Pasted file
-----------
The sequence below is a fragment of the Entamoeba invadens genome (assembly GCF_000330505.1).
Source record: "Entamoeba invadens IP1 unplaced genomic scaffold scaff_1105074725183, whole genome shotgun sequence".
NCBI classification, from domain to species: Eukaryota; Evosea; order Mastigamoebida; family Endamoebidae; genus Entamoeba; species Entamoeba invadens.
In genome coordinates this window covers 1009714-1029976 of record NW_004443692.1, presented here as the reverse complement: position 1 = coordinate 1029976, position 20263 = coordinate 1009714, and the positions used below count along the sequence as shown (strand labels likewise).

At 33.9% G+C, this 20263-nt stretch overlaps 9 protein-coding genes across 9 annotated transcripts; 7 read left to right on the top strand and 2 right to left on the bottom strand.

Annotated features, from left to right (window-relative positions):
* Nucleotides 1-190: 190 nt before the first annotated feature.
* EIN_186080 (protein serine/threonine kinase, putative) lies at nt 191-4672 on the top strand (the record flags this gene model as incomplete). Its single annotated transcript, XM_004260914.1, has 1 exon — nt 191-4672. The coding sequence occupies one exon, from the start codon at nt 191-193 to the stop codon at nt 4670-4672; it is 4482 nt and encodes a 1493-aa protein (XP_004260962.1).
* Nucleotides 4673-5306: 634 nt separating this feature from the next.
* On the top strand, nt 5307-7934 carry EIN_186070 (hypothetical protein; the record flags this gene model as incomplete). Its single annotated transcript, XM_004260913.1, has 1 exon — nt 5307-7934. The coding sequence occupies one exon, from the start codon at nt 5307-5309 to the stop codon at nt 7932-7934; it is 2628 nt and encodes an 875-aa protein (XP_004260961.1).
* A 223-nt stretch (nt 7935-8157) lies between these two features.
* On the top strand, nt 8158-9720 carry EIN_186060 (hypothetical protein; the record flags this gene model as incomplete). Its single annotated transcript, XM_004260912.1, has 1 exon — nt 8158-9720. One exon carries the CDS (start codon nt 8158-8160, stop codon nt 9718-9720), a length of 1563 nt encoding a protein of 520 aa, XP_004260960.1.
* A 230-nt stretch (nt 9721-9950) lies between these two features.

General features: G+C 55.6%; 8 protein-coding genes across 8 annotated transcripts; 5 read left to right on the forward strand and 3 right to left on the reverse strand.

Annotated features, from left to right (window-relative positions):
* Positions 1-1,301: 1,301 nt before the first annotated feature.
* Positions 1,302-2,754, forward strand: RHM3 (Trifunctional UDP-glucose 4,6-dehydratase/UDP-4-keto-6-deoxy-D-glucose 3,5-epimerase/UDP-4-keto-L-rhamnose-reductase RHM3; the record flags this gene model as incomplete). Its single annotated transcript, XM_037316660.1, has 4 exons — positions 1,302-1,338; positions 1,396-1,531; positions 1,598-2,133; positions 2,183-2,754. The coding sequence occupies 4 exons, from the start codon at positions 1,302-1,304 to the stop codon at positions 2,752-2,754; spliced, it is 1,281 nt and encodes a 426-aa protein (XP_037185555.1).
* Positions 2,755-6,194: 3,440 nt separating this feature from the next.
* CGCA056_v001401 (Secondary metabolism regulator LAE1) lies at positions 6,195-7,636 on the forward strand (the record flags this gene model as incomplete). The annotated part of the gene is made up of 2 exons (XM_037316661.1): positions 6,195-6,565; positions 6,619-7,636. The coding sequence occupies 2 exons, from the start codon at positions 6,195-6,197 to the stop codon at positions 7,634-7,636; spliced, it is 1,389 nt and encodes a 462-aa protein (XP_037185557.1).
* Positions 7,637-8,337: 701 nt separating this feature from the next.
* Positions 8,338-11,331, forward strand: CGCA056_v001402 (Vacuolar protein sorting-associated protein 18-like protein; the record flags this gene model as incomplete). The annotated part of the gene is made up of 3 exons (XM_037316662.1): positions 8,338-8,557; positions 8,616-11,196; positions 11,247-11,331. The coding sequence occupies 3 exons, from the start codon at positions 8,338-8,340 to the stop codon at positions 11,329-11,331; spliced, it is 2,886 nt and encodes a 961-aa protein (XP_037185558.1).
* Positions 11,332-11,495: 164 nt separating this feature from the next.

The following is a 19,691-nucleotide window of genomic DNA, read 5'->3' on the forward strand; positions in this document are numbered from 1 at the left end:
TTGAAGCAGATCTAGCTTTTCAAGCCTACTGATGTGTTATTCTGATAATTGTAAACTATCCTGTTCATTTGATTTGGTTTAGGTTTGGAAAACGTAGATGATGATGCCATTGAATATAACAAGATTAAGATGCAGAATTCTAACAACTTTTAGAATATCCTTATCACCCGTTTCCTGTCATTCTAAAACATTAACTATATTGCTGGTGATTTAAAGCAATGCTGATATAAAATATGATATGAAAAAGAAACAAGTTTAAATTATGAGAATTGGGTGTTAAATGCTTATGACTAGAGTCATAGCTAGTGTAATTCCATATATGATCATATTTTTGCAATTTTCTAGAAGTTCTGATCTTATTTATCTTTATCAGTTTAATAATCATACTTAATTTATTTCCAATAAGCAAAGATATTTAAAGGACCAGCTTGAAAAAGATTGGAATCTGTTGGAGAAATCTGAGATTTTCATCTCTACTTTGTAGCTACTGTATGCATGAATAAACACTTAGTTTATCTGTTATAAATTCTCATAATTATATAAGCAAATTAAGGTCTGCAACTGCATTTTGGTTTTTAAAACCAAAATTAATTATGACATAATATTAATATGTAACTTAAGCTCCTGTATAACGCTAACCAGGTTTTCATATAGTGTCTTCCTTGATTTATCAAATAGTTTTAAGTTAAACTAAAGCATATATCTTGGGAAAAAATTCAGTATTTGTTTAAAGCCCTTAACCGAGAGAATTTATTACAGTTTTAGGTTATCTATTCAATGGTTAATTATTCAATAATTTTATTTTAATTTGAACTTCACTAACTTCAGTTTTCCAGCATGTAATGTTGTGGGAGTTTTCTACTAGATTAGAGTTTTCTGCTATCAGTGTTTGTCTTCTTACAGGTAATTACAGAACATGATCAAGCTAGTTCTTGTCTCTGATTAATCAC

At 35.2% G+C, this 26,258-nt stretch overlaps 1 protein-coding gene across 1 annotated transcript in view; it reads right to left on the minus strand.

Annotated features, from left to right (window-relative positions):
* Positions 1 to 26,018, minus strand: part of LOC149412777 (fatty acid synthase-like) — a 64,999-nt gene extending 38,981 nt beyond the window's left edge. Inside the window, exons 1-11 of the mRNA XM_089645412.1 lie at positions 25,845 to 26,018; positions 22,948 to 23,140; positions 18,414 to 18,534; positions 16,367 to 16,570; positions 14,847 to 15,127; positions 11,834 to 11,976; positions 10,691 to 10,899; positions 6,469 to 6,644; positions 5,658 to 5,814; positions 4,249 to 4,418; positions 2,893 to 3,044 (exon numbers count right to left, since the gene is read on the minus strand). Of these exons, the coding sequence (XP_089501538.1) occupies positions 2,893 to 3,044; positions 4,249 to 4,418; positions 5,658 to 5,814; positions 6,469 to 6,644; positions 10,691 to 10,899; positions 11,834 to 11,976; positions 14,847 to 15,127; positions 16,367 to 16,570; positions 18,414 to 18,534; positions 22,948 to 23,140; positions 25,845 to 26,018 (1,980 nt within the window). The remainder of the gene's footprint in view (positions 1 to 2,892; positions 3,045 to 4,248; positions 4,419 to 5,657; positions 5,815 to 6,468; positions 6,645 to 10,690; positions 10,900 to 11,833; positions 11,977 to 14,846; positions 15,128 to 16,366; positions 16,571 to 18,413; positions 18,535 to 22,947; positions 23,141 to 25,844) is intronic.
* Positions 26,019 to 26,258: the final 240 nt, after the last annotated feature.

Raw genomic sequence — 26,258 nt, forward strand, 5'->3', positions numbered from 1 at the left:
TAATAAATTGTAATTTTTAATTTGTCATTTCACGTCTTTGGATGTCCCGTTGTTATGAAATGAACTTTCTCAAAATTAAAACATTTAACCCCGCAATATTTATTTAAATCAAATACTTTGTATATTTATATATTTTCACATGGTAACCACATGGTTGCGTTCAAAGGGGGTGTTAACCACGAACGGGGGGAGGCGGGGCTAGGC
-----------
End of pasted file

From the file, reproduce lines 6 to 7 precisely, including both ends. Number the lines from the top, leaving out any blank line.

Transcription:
Annotated features, from left to right (window-relative positions):
* Nucleotides 1-190: 190 nt before the first annotated feature.